Five years since her breakout performance in Girls Trip, Tiffany Haddish is at the top of her game. Between writing multiple books, playing a role in literally every major movie of the summer, filming an Apple TV+ series, and scheming about her next projects, the star finds a little peace—and a hot stranger—while on an early-morning hike with journalist Sylvia Obell for Cosmopolitan’s Issue 5: The Travel Issue. While taking in the sweeping views of Los Angeles, Tiffany opens up about setting boundaries, the privilege of being able to travel, “queendom-building” and more. Plus, in a most hilarious episode of Cosmopolitan’s “Expensive Taste Test”, Tiffany compares hemp gummies, demim jackets, chocolate, jewelry and more.
On setting boundaries between work and self-care: “I love and hate telling people no. I love it because it’s for me—I have to take care of Tiffany. I hate it because nine times out of ten, whoever’s asking me is somebody I probably really like and care about. If a friend wants me to do a show or something like that, I have to be honest and say, ‘I can’t do it. I gotta get up early in the morning and the reason I gotta get up so early is because I need to go for a walk.’ So you just got to be selfish in a way, and I hate that feeling of being selfish, but I love the results.”
On what’s deck when she has time to get away: “If I’m shooting a TV show and only get two days off, I will rent a hotel somewhere like Marina del Rey or Malibu and take my surfboard with me and go out and pretend like I’m in Hawaii. And then when I have five days, I’ll be like, ‘I got to go, guys. Can’t do anything. I’m blocked.’ I go to Eritrea often because I have land there, family there, and I love going there. I plan on going to Japan this year. Bermuda is, like, my favorite favorite. The people are nice; the food is good and doesn’t taste like it’s got GMOs in it. I’ll probably buy a house there and make it my vacation spot.”
Was there a specific moment when you realized or allowed yourself to accept that this is your life now?
“I’m just getting to that. It is a huge struggle. I should have realized probably three years ago that I was, like, popping because people I know would be like, ‘You need to just put me in a movie. Give me the job. You got the power.’ But I didn’t realize I had power. I didn’t understand it, and they knew before I knew. I just recently went to Harvard and took this class called The Business of Entertainment, Media, and Sports. I realized in that class that I’ve really been selling myself short all these years. You need the writer to tell the story, to put the story down on paper, but you need the performer to bring it to life. And the right performer puts the booties in the seat. You need the booty in the seat. You need eyes on the project, and the element that I was missing was that I had value in that way. It’s not about money. It’s about the power and then being able to create opportunities. Like, on my show that I’m on right now, The Afterparty, I put in a request to see more people like me on the set.”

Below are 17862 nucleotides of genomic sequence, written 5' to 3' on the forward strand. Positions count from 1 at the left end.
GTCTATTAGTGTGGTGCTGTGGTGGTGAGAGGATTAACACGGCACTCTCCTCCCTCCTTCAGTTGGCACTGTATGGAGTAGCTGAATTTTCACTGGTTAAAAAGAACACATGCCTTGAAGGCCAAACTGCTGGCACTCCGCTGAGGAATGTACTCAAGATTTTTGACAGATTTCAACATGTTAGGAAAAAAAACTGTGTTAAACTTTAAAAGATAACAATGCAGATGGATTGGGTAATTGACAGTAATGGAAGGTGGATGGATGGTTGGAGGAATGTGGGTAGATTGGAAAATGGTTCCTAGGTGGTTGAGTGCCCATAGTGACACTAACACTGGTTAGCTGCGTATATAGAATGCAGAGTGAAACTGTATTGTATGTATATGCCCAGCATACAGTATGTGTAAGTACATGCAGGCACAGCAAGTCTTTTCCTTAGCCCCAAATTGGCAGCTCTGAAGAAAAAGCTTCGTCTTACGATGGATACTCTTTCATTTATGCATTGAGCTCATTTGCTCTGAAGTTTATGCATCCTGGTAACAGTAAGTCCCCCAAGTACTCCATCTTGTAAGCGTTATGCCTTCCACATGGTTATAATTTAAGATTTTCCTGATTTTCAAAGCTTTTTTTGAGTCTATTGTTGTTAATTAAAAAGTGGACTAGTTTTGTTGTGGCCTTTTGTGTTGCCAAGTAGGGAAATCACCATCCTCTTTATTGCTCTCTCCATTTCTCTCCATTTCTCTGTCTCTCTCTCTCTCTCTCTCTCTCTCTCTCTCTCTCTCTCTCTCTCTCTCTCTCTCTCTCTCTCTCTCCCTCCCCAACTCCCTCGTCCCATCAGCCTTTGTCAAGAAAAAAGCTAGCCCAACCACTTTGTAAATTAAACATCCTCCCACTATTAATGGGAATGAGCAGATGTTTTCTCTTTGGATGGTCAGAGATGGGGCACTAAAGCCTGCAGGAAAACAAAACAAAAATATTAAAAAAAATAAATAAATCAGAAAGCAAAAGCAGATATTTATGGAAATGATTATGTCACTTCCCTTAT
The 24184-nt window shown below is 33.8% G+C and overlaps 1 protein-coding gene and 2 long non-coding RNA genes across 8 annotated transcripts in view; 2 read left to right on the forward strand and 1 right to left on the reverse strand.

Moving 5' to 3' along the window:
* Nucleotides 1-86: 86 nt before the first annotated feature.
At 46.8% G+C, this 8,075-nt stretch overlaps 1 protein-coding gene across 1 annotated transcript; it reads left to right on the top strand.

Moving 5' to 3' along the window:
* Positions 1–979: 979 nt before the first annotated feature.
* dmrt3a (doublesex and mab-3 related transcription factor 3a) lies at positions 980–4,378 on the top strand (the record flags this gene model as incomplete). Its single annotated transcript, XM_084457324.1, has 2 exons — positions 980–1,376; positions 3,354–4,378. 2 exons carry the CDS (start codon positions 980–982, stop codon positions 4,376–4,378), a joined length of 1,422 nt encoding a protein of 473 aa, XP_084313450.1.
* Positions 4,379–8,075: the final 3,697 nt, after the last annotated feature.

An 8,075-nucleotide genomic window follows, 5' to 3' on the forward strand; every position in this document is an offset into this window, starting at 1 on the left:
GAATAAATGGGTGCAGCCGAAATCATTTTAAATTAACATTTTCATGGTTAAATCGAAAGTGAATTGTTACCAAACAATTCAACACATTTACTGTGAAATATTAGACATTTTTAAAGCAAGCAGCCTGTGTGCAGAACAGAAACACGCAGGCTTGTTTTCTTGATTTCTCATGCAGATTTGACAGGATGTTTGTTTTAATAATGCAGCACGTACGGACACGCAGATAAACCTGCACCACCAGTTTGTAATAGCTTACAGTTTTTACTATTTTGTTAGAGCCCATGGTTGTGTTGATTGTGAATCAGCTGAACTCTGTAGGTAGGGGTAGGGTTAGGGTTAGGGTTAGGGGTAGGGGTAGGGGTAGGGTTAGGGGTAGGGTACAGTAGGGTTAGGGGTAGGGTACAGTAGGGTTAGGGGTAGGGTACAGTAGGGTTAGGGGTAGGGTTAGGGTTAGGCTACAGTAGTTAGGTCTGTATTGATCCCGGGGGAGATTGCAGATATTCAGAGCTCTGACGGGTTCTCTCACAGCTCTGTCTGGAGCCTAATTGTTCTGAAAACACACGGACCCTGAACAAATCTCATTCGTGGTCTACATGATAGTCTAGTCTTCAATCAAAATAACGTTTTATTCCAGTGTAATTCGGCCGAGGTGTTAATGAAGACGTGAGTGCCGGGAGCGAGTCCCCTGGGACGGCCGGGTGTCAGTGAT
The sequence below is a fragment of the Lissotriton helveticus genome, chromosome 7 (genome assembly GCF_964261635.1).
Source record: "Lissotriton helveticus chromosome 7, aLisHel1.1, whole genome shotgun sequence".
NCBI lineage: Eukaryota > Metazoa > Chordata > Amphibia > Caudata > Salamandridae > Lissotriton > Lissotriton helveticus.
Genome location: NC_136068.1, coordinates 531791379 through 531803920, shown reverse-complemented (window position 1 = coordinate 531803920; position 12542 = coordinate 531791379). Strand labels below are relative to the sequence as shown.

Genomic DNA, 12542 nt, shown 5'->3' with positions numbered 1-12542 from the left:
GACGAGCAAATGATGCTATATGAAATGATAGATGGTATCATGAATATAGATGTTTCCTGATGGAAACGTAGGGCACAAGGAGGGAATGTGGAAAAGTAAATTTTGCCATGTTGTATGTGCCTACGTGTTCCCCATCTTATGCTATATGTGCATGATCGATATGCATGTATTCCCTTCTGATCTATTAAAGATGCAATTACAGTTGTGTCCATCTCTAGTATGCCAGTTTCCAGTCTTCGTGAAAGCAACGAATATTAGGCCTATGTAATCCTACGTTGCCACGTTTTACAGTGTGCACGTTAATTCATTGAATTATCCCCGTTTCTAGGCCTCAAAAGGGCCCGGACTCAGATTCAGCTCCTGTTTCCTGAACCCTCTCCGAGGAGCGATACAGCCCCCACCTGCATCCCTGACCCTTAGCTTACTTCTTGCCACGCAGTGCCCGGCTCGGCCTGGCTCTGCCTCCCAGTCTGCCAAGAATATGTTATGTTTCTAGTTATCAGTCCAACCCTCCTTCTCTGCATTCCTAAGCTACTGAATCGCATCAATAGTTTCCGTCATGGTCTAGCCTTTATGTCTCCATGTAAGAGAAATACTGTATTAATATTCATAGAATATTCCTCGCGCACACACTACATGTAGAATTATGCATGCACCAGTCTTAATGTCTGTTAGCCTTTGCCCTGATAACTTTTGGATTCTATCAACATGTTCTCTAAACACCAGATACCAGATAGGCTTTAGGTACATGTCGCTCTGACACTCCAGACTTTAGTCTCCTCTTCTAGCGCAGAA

On turning down a $10 million offer: “I’ve turned down, sh*t, I’ve turned down $10 million just to do a post because it didn’t represent my brand. I turned down $10 million because my soul is worth more than that to me. My spirit, my integrity, how I want to be able to look at myself in the mirror every day…I’d rather be flat broke than get money to do something that makes me feel like sh*t.”
On staying true to herself in an industry that tends to try to polish celebrities as they ascend: “They be trying to polish me. They be trying their best. I ain’t perfect. There is no way on God’s earth that I’m not going to make mistakes, that I’m not going to say something out of pocket, that I’m not going to be out of order. But I’m willing to learn and I’m willing to evolve, and how I feel today might be different than how I feel tomorrow. But if you don’t make mistakes, you’ll never grow. You’ll never be successful. Every successful person I know that’s winning has failed multiple times.”
On Black women being often praised for being “resilient” and “strong”: “This is the part I hate, and I don’t know if my phone has been listening to me or what, but I’ve been seeing a lot of posts about it on social media. I am not just a strong, Black woman. I am a woman. I need to be nurtured. I need to be protected. I need to be soft.”
Cosmopolitan’s Issue 5: The Travel Issue hits newsstands nationwide on August 23.
[Photo Credit: Josefina Santos/Cosmopolitan Magazine]
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